Will centre’s COVID-19 ‘Relief Package’ really cost it Rs 1.7 lakh crore?

After announcing an unplanned lockdown of an unprepared country to fight the spreading of the COVID-19 virus, the Central government announced a “Relief Package” worth Rs 1.7 lakh crore. The Finance Ministry press release, with the heading “Finance Minister announces Rs 1.70 Lakh Crore relief package under Pradhan Mantri Garib Kalyan Yojana for the poor to help them fight the battle against Corona Virus” makes the intention of the relief package very clear.

While addressing the press to announce the measures taken by the government, finance minister Nirmala Sitharaman said: “Today’s measures are intended at reaching out to the poorest of the poor, with food and money in hands, so that they do not face difficulties in buying essential supplies and meeting essential needs.”

The “package” has 10 contents. Let us check these to know how much it will help the poor and how it will cost the government Rs 1.7 lakh crore.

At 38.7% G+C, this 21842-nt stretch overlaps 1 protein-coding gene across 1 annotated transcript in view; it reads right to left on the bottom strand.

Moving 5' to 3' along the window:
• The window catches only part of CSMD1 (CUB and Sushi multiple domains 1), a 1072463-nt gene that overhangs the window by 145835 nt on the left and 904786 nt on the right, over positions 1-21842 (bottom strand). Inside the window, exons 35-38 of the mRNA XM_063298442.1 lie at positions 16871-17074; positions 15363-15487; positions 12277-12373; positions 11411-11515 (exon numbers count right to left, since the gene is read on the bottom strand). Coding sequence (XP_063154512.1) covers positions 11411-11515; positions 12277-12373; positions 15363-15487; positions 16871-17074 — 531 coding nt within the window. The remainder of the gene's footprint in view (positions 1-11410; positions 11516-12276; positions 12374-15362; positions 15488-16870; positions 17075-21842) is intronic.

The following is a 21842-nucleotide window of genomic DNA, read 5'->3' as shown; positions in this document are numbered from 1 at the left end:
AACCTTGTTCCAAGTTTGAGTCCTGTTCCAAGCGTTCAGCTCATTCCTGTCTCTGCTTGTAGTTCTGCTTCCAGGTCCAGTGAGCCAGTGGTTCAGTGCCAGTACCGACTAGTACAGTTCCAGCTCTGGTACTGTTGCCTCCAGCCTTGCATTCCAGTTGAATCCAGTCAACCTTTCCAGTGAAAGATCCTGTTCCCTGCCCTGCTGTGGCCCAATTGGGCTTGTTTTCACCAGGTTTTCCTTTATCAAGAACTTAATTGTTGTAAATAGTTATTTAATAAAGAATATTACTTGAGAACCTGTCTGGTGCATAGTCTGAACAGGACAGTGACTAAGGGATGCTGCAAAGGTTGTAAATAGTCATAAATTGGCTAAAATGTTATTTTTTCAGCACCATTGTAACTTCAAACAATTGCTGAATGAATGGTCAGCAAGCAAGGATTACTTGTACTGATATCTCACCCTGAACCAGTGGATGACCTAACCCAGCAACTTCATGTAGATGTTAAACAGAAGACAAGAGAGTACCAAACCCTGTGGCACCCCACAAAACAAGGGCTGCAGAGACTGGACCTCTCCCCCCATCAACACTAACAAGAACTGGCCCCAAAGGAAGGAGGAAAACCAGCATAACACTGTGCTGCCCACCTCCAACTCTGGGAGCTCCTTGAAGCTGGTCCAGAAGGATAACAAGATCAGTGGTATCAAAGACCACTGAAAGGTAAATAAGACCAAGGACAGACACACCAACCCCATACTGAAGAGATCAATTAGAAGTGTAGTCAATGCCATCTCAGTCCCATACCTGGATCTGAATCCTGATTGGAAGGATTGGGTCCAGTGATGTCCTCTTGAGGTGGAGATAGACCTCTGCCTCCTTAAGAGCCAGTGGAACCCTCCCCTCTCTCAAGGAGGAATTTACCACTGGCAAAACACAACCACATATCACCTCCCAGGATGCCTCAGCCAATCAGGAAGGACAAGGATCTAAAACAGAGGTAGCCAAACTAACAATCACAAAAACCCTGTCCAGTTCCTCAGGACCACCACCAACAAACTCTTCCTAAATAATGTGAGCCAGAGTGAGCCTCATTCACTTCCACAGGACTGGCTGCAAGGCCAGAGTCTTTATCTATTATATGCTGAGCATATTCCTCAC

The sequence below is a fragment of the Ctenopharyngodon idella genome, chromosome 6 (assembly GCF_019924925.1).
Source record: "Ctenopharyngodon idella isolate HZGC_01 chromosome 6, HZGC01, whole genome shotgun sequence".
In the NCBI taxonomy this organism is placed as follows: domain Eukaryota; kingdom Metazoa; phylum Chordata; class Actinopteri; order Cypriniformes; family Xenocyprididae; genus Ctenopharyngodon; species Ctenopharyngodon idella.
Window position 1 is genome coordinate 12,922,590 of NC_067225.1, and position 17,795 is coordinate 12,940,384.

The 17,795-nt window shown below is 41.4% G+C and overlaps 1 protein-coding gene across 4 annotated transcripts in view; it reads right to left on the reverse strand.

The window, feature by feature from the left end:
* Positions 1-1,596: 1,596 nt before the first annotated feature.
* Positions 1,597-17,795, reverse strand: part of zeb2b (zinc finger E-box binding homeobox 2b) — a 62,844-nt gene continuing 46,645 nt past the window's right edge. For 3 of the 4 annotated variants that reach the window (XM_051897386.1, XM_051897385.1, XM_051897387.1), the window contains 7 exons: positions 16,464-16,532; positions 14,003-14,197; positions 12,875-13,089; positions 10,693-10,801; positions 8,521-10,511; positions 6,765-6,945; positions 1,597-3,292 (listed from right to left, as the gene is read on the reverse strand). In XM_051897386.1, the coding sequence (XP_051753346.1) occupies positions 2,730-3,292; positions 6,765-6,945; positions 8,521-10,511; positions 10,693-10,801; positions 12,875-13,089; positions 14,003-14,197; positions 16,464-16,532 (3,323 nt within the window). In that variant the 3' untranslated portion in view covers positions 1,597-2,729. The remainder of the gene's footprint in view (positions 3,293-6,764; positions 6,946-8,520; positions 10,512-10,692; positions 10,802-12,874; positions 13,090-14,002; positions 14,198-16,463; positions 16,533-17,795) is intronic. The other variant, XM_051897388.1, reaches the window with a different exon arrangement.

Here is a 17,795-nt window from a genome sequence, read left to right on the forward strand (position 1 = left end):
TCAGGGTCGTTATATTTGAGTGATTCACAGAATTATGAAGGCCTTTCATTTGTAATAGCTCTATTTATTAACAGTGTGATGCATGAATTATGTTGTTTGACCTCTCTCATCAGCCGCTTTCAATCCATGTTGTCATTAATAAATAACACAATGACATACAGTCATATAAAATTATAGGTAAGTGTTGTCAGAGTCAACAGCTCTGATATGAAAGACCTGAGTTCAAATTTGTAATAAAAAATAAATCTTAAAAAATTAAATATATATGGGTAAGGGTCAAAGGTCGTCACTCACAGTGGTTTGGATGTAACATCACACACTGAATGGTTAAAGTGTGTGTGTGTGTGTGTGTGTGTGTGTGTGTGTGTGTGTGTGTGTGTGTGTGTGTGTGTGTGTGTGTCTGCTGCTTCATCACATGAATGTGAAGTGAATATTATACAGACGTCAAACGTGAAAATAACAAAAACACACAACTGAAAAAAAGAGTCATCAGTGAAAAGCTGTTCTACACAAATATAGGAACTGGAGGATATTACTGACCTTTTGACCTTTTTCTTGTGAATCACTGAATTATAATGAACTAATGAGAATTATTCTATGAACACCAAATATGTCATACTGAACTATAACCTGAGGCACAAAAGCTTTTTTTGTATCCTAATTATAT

The Pradhan Mantri Garib Kalyan Yojana (PMGKY) is an amnesty scheme launched by the Narendra Modi government in 2016 after demonetisation, as a last window for those who had undisclosed income. Under the scheme, those who opt for the scheme shall pay income tax at the rate of 30% of the amount declared, 33% surcharge on the tax amount and a 10% penalty on the undisclosed income.

On June 1, 2017, the then Revenue Secretary, Hasmukh Adhia, said the response to the scheme was not so good and only Rs. 5,000 crore was deposited till that time. In October 2018, many portals that deal with taxes and finances published a government notification which barred any government official from publishing/sharing the details, including data of the PMGKY. A PRS Legislative Research Study mentioned “Official data on the amount collected under the Pradhan Mantri Garib Kalyan Yojana is not available.” In such a scenario, it is very interesting that the government announced a Rs 1.70 Lakh crore relief package under that very scheme.